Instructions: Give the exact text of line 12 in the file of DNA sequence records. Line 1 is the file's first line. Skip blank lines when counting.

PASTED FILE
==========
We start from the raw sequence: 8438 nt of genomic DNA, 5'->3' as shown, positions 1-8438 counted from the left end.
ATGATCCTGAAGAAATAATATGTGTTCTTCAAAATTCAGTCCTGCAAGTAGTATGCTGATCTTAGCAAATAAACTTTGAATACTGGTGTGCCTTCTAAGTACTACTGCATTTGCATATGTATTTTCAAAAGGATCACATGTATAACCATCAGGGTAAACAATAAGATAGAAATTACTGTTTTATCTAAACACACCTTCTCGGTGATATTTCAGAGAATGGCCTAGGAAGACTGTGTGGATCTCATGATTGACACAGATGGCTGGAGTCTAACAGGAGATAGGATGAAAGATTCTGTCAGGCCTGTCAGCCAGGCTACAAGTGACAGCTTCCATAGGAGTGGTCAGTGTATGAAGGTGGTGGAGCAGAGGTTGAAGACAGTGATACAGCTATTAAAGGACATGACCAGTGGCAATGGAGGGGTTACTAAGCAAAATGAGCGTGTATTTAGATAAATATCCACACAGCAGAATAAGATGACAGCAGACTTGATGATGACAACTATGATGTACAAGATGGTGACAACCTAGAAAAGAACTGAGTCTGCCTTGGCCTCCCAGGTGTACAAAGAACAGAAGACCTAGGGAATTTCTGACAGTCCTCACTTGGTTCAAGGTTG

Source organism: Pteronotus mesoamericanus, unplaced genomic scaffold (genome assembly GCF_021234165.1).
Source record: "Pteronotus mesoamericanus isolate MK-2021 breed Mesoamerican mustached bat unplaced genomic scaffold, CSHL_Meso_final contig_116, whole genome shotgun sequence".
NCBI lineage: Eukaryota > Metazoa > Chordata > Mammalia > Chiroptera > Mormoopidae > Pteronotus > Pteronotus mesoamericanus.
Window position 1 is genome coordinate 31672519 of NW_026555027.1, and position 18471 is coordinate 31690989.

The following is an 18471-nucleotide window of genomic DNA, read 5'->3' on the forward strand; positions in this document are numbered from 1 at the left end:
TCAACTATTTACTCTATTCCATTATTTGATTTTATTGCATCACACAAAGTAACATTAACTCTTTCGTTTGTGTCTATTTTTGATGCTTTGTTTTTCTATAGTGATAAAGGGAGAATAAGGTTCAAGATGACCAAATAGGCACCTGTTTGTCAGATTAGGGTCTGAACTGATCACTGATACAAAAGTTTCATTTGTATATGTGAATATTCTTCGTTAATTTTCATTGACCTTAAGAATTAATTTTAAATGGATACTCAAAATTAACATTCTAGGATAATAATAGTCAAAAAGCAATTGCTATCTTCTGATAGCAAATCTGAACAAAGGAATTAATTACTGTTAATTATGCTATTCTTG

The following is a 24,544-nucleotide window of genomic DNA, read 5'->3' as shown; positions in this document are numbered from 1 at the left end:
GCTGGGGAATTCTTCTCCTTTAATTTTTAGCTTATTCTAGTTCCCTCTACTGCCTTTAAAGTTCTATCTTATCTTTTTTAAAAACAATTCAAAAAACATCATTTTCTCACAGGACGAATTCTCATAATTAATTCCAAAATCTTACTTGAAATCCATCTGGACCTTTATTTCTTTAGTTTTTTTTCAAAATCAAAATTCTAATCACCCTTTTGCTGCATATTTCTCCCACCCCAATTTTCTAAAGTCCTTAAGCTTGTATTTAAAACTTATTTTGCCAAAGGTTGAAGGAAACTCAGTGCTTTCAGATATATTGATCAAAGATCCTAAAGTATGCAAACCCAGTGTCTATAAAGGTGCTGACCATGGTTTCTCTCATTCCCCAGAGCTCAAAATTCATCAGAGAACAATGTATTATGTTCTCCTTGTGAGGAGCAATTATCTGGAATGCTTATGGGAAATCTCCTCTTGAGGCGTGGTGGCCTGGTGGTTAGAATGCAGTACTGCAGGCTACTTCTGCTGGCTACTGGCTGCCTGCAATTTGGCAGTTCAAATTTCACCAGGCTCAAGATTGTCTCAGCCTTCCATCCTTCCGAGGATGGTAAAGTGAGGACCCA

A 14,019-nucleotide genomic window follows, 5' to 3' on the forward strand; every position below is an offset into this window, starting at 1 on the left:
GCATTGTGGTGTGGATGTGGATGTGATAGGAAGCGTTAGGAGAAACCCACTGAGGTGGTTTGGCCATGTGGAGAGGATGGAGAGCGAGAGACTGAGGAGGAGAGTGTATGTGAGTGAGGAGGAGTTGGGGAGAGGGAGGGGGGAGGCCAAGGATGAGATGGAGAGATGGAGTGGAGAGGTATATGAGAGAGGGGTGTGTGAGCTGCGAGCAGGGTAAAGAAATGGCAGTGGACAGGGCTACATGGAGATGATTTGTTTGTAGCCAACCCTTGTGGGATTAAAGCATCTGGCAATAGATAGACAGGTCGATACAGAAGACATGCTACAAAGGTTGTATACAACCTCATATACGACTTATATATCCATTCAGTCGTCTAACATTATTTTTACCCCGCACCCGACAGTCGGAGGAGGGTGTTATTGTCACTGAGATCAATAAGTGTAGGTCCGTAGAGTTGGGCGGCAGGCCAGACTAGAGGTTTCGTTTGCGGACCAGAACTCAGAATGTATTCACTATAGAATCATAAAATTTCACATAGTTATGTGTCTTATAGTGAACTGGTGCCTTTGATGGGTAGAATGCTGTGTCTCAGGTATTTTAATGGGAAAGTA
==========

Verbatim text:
GCATTGTGGTGTGGATGTGGATGTGATAGGAAGCGTTAGGAGAAACCCACTGAGGTGGTTTGGCCATGTGGAGAGGATGGAGAGCGAGAGACTGAGGAGGAGAGTGTATGTGAGTGAGGAGGAGTTGGGGAGAGGGAGGGGGGAGGCCAAGGATGAGATGGAGAGATGGAGTGGAGAGGTATATGAGAGAGGGGTGTGTGAGCTGCGAGCAGGGTAAAGAAATGGCAGTGGACAGGGCTACATGGAGATGATTTGTTTGTAGCCAACCCTTGTGGGATTAAAGCATCTGGCAATAGATAGACAGGTCGATACAGAAGACATGCTACAAAGGTTGTATACAACCTCATATACGACTTATATATCCATTCAGTCGTCTAACATTATTTTTACCCCGCACCCGACAGTCGGAGGAGGGTGTTATTGTCACTGAGATCAATAAGTGTAGGTCCGTAGAGTTGGGCGGCAGGCCAGACTAGAGGTTTCGTTTGCGGACCAGAACTCAGAATGTATTCACTATAGAATCATAAAATTTCACATAGTTATGTGTCTTATAGTGAACTGGTGCCTTTGATGGGTAGAATGCTGTGTCTCAGGTATTTTAATGGGAAAGTA